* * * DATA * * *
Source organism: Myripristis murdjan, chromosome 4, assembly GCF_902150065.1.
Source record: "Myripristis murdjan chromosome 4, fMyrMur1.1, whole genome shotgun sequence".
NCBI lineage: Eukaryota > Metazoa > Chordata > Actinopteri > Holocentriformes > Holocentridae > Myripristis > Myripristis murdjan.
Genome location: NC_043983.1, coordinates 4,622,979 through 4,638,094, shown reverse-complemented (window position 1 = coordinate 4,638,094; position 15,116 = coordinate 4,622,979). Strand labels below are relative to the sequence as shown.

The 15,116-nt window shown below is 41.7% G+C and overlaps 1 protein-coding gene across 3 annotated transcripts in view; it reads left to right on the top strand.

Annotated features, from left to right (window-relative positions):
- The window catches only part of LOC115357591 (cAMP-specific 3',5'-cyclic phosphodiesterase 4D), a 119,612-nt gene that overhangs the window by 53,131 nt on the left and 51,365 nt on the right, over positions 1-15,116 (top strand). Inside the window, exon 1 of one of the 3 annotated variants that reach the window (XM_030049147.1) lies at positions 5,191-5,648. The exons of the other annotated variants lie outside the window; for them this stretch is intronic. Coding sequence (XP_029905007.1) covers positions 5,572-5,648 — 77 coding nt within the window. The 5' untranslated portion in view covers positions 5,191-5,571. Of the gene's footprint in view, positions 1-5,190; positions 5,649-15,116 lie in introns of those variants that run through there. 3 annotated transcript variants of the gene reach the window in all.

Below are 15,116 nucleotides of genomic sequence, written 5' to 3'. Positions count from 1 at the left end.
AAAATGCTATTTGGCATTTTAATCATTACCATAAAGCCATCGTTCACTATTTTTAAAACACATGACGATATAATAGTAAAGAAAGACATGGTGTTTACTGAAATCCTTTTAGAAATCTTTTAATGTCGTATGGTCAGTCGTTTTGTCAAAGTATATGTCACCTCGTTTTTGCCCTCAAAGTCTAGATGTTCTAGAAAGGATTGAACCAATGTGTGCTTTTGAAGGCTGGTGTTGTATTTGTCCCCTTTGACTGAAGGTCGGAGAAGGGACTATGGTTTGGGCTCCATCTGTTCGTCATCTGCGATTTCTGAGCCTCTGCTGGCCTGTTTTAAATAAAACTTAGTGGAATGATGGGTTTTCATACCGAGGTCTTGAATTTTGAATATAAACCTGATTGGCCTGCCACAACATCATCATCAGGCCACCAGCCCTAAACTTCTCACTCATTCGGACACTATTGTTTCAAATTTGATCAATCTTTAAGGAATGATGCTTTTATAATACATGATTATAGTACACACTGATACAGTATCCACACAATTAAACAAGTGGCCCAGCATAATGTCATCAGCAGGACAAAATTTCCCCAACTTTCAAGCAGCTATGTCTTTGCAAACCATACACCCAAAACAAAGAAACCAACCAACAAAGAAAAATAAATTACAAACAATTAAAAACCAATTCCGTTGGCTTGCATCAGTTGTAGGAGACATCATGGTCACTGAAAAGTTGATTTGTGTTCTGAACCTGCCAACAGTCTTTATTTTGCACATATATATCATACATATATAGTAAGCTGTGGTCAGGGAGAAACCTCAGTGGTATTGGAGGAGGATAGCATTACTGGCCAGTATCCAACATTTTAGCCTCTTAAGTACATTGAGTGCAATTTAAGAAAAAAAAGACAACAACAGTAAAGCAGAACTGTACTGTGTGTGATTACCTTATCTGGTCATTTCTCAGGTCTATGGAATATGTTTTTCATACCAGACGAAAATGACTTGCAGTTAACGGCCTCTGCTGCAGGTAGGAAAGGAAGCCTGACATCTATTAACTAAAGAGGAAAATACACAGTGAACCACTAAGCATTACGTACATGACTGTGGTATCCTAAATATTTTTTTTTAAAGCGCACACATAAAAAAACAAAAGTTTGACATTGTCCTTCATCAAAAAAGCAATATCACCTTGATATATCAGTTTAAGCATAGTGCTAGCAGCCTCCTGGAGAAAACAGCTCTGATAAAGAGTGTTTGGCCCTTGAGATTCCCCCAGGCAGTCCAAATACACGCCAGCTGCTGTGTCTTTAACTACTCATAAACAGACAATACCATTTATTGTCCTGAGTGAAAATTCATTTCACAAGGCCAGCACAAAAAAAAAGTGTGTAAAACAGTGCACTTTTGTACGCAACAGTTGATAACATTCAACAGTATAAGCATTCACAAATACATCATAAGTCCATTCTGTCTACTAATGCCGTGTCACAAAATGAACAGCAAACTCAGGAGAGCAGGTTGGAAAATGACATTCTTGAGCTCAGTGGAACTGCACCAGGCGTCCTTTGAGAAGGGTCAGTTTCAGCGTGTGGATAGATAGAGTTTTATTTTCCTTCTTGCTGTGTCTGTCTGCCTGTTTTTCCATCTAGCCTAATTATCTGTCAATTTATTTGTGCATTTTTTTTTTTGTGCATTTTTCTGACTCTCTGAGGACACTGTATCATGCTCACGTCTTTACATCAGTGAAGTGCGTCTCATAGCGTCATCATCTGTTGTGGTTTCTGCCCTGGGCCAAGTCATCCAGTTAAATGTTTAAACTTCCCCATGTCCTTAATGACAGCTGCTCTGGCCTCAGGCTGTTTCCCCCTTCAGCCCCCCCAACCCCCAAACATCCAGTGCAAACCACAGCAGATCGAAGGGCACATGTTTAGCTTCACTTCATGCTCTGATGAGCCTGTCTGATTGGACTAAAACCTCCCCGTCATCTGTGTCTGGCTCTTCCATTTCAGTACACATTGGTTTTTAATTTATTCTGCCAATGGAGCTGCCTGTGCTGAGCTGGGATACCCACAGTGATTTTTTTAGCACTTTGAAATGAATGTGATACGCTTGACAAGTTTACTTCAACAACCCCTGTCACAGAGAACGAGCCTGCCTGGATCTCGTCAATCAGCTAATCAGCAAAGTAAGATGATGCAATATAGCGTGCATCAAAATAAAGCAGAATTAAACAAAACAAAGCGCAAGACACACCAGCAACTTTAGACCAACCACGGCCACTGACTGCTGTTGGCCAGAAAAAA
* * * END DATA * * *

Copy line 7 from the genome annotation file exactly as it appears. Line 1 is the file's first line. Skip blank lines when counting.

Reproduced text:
- The window catches only part of LOC115357591 (cAMP-specific 3',5'-cyclic phosphodiesterase 4D), a 119,612-nt gene that overhangs the window by 53,131 nt on the left and 51,365 nt on the right, over positions 1-15,116 (top strand). Inside the window, exon 1 of one of the 3 annotated variants that reach the window (XM_030049147.1) lies at positions 5,191-5,648. The exons of the other annotated variants lie outside the window; for them this stretch is intronic. Coding sequence (XP_029905007.1) covers positions 5,572-5,648 — 77 coding nt within the window. The 5' untranslated portion in view covers positions 5,191-5,571. Of the gene's footprint in view, positions 1-5,190; positions 5,649-15,116 lie in introns of those variants that run through there. 3 annotated transcript variants of the gene reach the window in all.